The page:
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dc.contributorVicki Martin Program Manageren_US
dc.contributorJohn Cerne |Edward Snell |Kwang Oh |en_US
dc.contributor.authorMarkelz, Andrea Principal Investigatoren_US
dc.contributor.otheramarkelz@buffalo.eduen_US
dc.dateJanuary 31, 2013en_US
dc.date.accessioned2011-04-08T19:26:02Zen_US
dc.date.accessioned2011-04-19T18:34:02Z
dc.date.availableFebruary 1, 2010en_US
dc.date.available2011-04-08T19:26:02Zen_US
dc.date.available2011-04-19T18:34:02Z
dc.date.issued2011-04-08T19:26:02Zen_US
dc.identifier0959989en_US
dc.identifier0959989en_US
dc.identifier.urihttp://hdl.handle.net/10477/1280
dc.descriptionGrant Amount: $ 1001046en_US
dc.description.abstractThis award is funded under the American Recovery and Reinvestment Act of 2009 (Public Law 111-5). Support from the MRI-R2 program has been awarded to SUNY at Buffalo to develop two complimentary instruments: Spectral Terahertz Imaging Microscopy (STIM) and Dynamic Alignment Terahertz Spectroscopy (DATS). This pair of instruments is essential to address a fundamental question: what is the role of collective motions in protein function? Answering this question has an immediate impact on biological physics, and bioengineering. STIM enables terahertz imaging of protein crystals and solid state samples with < 1 micron resolution, 0.2-7.0 THz bandwidth, 4.2 K - 300 K and in fields up to 10 T. DATS enables terahertz spectroscopy of electrostatically aligned molecular systems and structural measurements of non-crystallizing molecular systems. Proteins and RNA-systems lay at the intersection between highly structured and amorphous systems. Traditional approaches to studying these systems are limited by background from the relaxational contribution of surface side chains and solvent, and by the broad spectrum of overlapping modes. STIM and DATS address these limitations through molecular alignment and polarization modulation and thereby establish the functional importance of structural vibrational motion. This instrumentation significantly improves our understanding of protein dynamics. Also, magnetic excitations, phonon frequencies and carrier transport times for technologically emerging materials lie in the terahertz frequency range. As device size shrinks, one cannot assume bulk material properties and local characterization is essential. Further, emerging materials often do not have sufficient sample size or uniformity for bulk characterization. To probe nonuniformity, localized states and phase transitions require terahertz microscopy. STIM is a high resolution, high quality spectroscopy system for measurement of nanosystems. The development of STIM and DATS enables critical measurements in fields as diverse as structural biology and condensed matter research. The instrumentation directly addresses needs that other current terahertz instrumentation does not: 1) need to discriminate structural motion from diffusive surface motion in proteins; 2) need for spatially resolved conductivity tensor and spin spectroscopy of electronic materials 3) need for structural determination for non-crystallizing molecules. This MRI-R2 project fosters interdisciplinary work among multiple departments, schools and agencies. The system development offers unique training opportunities for graduate and undergraduate researchers. This MRI-R2 activity also includes a new microscopy exhibit for our GGEMS on the GO program for 7-12 graders and an undergraduate Discovery Seminar Series: Bringing Science and Engineering to Life. Results of the development effort, and of the research enabled by the new instruments, will be published in peer-reviewed journals and disseminated through student and faculty presentations at regional and national meetings.en_US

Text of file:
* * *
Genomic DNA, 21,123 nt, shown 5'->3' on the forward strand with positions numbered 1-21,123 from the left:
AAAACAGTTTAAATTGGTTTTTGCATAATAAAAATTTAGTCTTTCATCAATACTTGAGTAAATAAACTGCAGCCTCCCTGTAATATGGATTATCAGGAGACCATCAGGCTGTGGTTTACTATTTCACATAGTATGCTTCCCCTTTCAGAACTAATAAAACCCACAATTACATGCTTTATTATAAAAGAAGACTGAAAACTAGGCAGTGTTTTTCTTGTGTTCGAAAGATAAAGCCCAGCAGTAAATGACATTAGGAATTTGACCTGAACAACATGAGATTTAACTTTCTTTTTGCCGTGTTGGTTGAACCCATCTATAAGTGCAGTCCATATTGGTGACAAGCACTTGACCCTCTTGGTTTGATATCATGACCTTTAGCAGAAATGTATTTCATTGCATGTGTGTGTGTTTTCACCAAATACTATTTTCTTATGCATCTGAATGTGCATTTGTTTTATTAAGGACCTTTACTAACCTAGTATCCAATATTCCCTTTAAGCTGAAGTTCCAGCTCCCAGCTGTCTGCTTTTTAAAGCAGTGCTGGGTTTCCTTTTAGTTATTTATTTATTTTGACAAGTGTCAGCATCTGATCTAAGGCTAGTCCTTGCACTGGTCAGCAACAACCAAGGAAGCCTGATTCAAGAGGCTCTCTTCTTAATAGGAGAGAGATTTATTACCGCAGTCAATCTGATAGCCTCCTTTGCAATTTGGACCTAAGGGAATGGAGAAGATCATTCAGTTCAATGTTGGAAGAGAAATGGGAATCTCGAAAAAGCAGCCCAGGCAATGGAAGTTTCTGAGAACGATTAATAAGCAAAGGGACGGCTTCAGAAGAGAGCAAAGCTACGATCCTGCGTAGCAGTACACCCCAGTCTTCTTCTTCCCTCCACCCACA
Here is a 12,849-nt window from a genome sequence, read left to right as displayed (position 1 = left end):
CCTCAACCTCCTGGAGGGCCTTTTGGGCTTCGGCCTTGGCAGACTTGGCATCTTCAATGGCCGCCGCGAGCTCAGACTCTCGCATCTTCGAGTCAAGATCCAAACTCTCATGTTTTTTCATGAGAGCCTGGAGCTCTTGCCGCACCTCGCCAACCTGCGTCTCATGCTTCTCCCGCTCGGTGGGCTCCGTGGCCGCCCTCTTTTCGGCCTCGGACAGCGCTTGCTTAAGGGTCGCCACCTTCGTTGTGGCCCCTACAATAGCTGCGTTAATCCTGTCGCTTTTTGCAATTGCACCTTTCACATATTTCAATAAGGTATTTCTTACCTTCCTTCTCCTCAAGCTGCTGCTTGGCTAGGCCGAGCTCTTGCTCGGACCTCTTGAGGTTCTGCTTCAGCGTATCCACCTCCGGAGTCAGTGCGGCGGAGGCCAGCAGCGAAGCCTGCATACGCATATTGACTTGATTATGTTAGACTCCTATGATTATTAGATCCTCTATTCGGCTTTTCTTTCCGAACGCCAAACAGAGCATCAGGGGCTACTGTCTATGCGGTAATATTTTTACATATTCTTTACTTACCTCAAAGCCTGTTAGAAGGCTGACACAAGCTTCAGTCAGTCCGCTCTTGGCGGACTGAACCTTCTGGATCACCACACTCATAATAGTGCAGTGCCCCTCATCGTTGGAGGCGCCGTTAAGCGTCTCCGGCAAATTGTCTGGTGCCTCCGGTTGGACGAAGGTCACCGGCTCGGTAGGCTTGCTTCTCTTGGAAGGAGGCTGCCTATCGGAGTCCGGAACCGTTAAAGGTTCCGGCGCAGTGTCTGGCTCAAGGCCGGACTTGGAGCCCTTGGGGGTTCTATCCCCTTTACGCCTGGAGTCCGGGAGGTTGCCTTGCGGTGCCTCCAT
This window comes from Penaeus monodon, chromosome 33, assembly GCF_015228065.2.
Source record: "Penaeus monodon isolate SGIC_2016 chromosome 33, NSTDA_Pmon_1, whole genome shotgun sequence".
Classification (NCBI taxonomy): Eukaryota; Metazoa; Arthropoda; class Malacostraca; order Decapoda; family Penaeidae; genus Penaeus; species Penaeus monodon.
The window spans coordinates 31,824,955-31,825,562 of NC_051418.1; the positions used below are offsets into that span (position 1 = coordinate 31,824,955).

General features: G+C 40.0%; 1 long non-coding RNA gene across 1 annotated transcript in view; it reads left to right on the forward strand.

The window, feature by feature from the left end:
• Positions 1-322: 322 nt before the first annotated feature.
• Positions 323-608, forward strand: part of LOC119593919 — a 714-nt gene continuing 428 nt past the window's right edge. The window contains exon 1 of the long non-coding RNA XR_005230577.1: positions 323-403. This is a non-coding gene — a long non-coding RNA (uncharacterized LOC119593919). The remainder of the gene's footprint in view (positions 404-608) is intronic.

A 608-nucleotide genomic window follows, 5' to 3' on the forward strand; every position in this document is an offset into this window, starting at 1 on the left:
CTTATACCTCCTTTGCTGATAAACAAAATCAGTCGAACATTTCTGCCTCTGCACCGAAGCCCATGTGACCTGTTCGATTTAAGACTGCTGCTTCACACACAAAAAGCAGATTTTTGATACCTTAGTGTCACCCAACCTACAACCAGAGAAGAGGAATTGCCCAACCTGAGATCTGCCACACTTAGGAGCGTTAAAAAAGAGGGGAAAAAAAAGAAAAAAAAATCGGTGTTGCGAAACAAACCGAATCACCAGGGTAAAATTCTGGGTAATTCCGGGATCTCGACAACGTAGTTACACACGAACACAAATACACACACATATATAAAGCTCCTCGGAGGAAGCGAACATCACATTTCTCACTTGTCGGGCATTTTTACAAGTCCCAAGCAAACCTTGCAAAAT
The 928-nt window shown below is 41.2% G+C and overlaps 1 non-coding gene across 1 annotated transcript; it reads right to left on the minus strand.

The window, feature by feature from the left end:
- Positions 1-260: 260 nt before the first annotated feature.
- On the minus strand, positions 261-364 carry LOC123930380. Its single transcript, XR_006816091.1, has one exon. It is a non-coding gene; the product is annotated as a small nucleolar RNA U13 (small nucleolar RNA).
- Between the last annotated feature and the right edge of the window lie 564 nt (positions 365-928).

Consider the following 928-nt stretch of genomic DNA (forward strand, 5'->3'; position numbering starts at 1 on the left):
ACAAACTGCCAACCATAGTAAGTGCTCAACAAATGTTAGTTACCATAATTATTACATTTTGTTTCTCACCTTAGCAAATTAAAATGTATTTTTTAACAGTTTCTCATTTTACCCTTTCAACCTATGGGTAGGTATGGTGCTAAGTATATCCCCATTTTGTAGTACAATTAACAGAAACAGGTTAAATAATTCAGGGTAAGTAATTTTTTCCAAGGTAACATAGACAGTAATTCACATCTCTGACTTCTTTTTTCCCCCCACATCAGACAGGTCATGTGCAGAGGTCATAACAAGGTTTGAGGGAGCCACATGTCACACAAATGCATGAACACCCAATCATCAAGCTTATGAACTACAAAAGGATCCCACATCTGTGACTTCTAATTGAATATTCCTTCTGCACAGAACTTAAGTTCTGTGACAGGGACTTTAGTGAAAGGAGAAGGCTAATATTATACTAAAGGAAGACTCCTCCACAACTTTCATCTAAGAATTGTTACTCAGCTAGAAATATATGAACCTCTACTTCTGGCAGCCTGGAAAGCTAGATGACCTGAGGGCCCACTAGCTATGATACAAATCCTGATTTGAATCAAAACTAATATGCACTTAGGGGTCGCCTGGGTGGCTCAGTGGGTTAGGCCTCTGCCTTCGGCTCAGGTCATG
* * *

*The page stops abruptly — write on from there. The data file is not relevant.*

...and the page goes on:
dc.titleMRI-R^2: Development of STIM and DATS for Protein and Nanosystem Characterizationen_US
dc.typeNSF Granten_US


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